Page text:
How Do I Begin Getting Out of Debt?
Most people know when they’re struggling financially. Especially when you pay for everything with cash or debit. When the money runs out, you have no choice but to stop spending even if there are bills still to pay.
Credit card debt is different though. It can distort your impression of your financial situation because you’re not paying for things outright. And when you consider the fact that you’ll most likely only need to make a monthly payment smaller than the amount you spent, it's easy to see how buying things on credit can get out hand quickly.
Is your debt becoming a problem?
Just having debt isn't an issue in and of itself. The problem is when you have more debt than you can manage. That distinction can be tricky sometimes.
To help you determine if your debt is becoming a problem you need to solve, here are some warning signs:
- You only make the minimum payment because that’s all you can afford.
- Your minimum monthly payment is large. If you add up all the minimum monthly payments of your credit cards and it accounts for 20 percent of your monthly income or more, you may not be leaving enough money for necessities like food and shelter.
- You're receiving calls from debt collectors. Collections efforts don't usually start until you've begun missing payments, so if you're getting calls, you've likely started falling behind on your debts.
- Paying one debt with another. If you’re transferring balances or putting basic necessities like utility payments on your credit card because that’s the only way they can get paid, that’s a problem.
- You take a cash advance on your credit card. This is not only a sign that you’re not managing your money well, it will also put you in deeper debt. Most cards charge a substantial fee for this service.
- You have no savings. If you don’t even have a few hundred dollars in an emergency fund, you will find yourself in financial trouble as soon as your next big emergency hits like your car breaking down.
- You don’t know your financial situation or have a budget. If you don’t budget your money and don’t even know the total amount of debt you are carrying, you’re bound to be in financial trouble soon.
If you recognize yourself in any of these warning signs, it’s time to take action. There are a few things you can do to get ahead of your impending debt crisis to put yourself in a better place financially.
How to begin getting out of debt:
Figure out your financial situation
Before you can act, you need to know the big picture of your financial situation. Sit down and create a list or spreadsheet of every single debt you have, how much you owe each month, and your total balance. Include your monthly payments like rent/mortgage, utilities, and food so you know what need to go out each month. Then create a budget to figure out how much you can afford to pay down on each account. Find ways to cut other expenses if necessary.
Contact your creditors
Your creditors don't want you stop paying them, so it's often in their own interests to help if you're struggling. Explain your situation and see if they are willing to work with you to lower your interest rate, catch up on past due amounts, and negotiate a payoff amount. They may have short-term and long-term plans available to help you manage whatever difficulty you're facing. It's not a guarantee, but it's worth making a phone call.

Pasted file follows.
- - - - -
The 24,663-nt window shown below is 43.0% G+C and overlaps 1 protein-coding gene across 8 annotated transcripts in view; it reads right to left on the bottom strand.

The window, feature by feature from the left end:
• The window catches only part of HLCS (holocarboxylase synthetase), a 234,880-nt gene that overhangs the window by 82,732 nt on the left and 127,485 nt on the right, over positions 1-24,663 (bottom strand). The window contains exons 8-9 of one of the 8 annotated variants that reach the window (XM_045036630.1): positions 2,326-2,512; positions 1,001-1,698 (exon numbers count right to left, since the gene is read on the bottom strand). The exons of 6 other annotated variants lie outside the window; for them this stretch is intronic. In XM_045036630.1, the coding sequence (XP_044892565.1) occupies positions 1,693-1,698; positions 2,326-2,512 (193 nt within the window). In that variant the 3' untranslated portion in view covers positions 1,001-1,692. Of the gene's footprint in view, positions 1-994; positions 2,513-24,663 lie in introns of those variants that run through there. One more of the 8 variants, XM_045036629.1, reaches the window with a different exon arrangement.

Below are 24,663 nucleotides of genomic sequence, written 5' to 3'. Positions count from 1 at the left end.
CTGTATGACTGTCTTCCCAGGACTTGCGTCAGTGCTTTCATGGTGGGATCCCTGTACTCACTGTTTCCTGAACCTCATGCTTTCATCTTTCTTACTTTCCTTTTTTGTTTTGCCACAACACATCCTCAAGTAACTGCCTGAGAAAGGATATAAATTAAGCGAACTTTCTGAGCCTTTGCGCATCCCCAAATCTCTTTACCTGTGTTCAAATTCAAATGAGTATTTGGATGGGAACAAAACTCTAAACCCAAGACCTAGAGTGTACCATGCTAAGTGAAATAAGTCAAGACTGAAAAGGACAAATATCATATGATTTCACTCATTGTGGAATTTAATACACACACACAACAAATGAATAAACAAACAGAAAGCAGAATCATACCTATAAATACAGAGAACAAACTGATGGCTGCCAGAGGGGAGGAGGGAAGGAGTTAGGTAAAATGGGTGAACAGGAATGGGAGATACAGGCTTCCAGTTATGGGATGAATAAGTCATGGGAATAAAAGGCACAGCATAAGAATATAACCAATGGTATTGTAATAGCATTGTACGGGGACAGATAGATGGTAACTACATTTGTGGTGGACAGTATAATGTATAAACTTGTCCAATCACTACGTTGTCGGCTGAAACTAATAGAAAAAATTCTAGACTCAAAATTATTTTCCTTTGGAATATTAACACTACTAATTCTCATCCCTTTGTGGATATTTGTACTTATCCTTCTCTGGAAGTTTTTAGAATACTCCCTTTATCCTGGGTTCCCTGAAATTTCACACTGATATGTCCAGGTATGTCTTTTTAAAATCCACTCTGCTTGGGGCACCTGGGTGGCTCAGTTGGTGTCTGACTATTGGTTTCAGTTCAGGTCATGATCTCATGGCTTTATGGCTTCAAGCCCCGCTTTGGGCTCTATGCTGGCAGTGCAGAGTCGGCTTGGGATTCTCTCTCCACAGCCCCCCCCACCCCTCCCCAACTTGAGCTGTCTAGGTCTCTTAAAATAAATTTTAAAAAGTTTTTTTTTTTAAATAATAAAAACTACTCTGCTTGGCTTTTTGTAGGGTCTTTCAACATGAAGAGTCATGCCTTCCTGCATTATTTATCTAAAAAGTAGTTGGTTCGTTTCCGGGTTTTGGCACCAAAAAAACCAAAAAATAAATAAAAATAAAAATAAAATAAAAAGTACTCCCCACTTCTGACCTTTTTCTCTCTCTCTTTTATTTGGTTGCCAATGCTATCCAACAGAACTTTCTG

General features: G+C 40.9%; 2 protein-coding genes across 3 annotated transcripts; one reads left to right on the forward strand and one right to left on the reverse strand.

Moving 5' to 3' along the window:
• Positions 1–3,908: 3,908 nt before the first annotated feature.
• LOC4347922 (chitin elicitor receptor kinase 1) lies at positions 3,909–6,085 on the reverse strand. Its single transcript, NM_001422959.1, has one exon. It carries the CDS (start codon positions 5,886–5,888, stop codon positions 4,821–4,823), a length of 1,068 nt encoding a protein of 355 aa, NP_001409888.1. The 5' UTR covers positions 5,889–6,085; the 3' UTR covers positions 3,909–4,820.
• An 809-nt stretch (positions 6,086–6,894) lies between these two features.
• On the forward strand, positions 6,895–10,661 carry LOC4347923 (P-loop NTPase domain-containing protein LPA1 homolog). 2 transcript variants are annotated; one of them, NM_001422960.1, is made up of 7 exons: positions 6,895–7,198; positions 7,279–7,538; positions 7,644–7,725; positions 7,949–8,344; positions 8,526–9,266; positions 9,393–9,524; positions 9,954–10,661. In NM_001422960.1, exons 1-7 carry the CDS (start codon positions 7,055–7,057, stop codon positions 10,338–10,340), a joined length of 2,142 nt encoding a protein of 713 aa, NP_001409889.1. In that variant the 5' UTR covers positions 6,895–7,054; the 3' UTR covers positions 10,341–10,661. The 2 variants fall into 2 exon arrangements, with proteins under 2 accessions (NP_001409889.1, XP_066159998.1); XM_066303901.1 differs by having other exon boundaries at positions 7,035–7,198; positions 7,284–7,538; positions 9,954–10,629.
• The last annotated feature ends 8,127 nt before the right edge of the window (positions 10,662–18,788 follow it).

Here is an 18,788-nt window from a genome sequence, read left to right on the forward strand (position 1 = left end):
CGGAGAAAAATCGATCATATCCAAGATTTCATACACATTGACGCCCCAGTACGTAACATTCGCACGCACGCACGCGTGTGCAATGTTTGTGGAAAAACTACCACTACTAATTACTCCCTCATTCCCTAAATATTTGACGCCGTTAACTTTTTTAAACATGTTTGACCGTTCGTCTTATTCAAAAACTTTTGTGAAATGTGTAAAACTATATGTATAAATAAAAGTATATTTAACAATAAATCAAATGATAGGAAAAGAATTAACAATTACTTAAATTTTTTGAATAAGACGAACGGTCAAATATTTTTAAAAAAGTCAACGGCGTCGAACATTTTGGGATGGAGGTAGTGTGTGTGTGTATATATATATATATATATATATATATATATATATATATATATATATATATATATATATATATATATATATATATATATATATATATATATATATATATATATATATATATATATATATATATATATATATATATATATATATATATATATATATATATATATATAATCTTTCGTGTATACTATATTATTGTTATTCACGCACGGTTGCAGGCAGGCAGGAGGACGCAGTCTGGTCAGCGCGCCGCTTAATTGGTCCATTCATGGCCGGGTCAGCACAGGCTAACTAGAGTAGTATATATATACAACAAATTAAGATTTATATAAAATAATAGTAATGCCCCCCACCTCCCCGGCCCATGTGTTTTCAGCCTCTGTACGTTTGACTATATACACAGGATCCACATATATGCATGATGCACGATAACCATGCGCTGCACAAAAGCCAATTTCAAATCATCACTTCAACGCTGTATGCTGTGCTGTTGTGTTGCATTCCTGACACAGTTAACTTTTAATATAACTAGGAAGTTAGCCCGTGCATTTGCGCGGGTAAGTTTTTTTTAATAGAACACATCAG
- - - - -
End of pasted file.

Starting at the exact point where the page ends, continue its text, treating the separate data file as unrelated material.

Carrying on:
Work with a credit counselor
If you're having trouble with either of the first two steps, a certified credit counselor may be able to help. Credit counselors serve as educators and advocates, providing budget advice and resources. And if you need the extra help, they can set you up on a debt management plan and work with your creditors to reduce the interest rates on your unsecured debts.
Best of all, a credit counseling session is free, so if you're feeling stuck it's a great way to get immediate, impactful assistance.
Bring in extra income whenever possible
Making cuts to your budget is a good way to divert cash toward your debt, but there are limits to how little you can spend. Eventually, cutting back will hit a wall, which is why you may want to seek out ways to add extra income. Taking another job isn't an appealing idea for most, but adding income can really help accelerate your debt repayment.
Create a plan and stick to it
Whether your creditor puts you on a hardship program, you start a debt management plan with a credit counseling agency, or you create a DIY repayment plan, the key to success is consistency. Having a plan is great, but it only works if you follow through month after month.
Perhaps more importantly, some plans may require that you stay consistent, by forfeiting certain benefits if you miss one or more payments. This is why it's important that you settle on a repayment plan that fits your budget. If the plan is more aspirational than realistic, you may run into issues later down the line.
No matter how you decide to handle your debts, the best advice we can give is that you start now. If you're in a full blown panic or just feeling the first twinge of concern, the best time to start addressing your debt is immediately. The sooner you act, the more options you'll have and the easier it will be to become debt-free.
Learn more about debt management plans from MMI. We can help you create a plan that saves you money and has you out of debt in less than five years.